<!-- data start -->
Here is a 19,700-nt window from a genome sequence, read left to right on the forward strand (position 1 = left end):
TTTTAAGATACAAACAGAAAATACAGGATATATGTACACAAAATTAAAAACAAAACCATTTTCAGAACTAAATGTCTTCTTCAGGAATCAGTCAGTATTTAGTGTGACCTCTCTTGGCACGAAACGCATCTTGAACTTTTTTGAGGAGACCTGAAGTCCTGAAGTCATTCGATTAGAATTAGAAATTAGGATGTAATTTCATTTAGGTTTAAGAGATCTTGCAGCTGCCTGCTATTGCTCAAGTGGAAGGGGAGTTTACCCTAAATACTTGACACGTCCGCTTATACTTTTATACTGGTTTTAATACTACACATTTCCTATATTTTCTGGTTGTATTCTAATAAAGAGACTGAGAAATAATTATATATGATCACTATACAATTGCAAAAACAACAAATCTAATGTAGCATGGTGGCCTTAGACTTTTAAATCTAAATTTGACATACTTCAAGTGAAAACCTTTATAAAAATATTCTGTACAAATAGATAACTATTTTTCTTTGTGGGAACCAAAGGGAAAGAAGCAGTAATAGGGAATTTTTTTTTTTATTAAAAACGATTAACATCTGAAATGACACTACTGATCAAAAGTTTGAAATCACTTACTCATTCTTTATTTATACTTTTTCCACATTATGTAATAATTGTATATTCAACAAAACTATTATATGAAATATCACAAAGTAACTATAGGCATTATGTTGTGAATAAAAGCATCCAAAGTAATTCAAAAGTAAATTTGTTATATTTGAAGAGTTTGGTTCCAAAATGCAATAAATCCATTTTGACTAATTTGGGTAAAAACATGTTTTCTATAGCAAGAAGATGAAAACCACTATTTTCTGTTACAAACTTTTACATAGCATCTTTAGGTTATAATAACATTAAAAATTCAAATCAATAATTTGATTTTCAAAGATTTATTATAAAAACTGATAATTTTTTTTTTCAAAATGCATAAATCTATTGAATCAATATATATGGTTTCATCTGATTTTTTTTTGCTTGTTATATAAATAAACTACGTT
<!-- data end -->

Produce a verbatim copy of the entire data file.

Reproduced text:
Here is a 19,700-nt window from a genome sequence, read left to right on the forward strand (position 1 = left end):
TTTTAAGATACAAACAGAAAATACAGGATATATGTACACAAAATTAAAAACAAAACCATTTTCAGAACTAAATGTCTTCTTCAGGAATCAGTCAGTATTTAGTGTGACCTCTCTTGGCACGAAACGCATCTTGAACTTTTTTGAGGAGACCTGAAGTCCTGAAGTCATTCGATTAGAATTAGAAATTAGGATGTAATTTCATTTAGGTTTAAGAGATCTTGCAGCTGCCTGCTATTGCTCAAGTGGAAGGGGAGTTTACCCTAAATACTTGACACGTCCGCTTATACTTTTATACTGGTTTTAATACTACACATTTCCTATATTTTCTGGTTGTATTCTAATAAAGAGACTGAGAAATAATTATATATGATCACTATACAATTGCAAAAACAACAAATCTAATGTAGCATGGTGGCCTTAGACTTTTAAATCTAAATTTGACATACTTCAAGTGAAAACCTTTATAAAAATATTCTGTACAAATAGATAACTATTTTTCTTTGTGGGAACCAAAGGGAAAGAAGCAGTAATAGGGAATTTTTTTTTTTATTAAAAACGATTAACATCTGAAATGACACTACTGATCAAAAGTTTGAAATCACTTACTCATTCTTTATTTATACTTTTTCCACATTATGTAATAATTGTATATTCAACAAAACTATTATATGAAATATCACAAAGTAACTATAGGCATTATGTTGTGAATAAAAGCATCCAAAGTAATTCAAAAGTAAATTTGTTATATTTGAAGAGTTTGGTTCCAAAATGCAATAAATCCATTTTGACTAATTTGGGTAAAAACATGTTTTCTATAGCAAGAAGATGAAAACCACTATTTTCTGTTACAAACTTTTACATAGCATCTTTAGGTTATAATAACATTAAAAATTCAAATCAATAATTTGATTTTCAAAGATTTATTATAAAAACTGATAATTTTTTTTTTCAAAATGCATAAATCTATTGAATCAATATATATGGTTTCATCTGATTTTTTTTTGCTTGTTATATAAATAAACTACGTT